Drivers of carbon export efficiency in the global ocean

Stephanie Henson, National Oceanography Center, Southampton, United Kingdom, Frederic A.C. Le Moigne, Mediterranean Institute of Oceanography, France and Sari Lou Carolin Giering, National Oceanography Centre Southampton, Ocean Biogeochemistry and Ecosystems, Southampton, United Kingdom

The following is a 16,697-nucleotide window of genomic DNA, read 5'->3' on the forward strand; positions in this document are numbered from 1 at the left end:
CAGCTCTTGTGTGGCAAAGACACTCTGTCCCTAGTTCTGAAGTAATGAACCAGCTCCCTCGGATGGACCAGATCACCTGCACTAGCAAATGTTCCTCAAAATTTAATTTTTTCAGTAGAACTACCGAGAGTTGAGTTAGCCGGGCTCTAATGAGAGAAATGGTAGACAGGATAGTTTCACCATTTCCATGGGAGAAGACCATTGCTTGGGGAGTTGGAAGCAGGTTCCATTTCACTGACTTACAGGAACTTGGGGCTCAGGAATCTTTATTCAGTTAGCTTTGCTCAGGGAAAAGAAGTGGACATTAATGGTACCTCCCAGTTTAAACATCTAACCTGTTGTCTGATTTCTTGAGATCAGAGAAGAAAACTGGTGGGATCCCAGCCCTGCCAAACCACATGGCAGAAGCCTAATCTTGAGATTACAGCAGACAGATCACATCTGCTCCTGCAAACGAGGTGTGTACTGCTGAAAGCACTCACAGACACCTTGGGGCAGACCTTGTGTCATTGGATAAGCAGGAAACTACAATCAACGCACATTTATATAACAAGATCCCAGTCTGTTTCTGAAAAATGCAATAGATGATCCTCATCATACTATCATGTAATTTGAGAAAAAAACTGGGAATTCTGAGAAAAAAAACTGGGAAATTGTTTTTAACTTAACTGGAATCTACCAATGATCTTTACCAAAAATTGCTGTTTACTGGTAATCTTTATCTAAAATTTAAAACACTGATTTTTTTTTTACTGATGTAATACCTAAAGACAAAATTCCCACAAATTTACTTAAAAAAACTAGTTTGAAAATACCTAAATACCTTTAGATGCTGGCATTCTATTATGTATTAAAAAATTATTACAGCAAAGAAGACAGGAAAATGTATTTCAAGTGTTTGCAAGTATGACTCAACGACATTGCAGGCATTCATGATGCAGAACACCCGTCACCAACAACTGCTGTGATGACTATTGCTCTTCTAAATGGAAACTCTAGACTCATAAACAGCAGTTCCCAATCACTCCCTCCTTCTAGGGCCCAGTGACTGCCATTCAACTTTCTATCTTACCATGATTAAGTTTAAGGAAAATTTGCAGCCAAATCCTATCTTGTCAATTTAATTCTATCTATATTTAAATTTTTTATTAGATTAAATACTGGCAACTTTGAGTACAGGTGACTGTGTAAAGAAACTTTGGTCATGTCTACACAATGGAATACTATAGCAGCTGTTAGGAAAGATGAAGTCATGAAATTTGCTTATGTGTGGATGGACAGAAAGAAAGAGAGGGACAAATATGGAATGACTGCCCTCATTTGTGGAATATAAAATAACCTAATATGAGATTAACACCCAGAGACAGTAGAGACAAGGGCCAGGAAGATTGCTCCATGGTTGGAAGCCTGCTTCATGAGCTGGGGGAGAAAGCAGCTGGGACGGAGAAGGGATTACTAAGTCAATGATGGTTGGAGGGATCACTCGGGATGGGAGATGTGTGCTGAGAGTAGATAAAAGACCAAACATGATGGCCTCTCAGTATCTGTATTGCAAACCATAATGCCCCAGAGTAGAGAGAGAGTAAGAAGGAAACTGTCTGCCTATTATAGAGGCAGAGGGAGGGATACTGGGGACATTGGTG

The export of organic carbon from the surface ocean forms the basis of the biological carbon pump, an important planetary carbon flux. Typically, only a small fraction of primary productivity (PP) is exported (quantified as the export efficiency: export/PP). Here we assemble a global data synthesis to reveal that very high export efficiency occasionally occurs. These events drive an apparent inverse relationship between PP and export efficiency, which is opposite to that typically used in empirical or mechanistic models. At the global scale, we find that low PP, high export efficiency regimes tend to occur when macrozooplankton and bacterial abundance are low. This implies that a decoupling between PP and upper ocean remineralisation processes can result in a large fraction of PP being exported, likely as intact cells or phytoplankton-based aggregates. As the proportion of PP being exported declines, macrozooplankton and bacterial abundances rise. High export efficiency, high PP regimes also occur infrequently, possibly associated with non-biologically mediated export of particles. A similar analysis at a biome scale reveals that the factors affecting export efficiency may be different at regional and global scales. Our results imply that the whole ecosystem structure, rather than just the phytoplankton community, is important in setting export efficiency. Further, the existence of low PP, high export efficiency regimes imply that biogeochemical models that parameterise export efficiency as increasing with PP may underestimate export flux during decoupled periods, such as at the start of the spring bloom.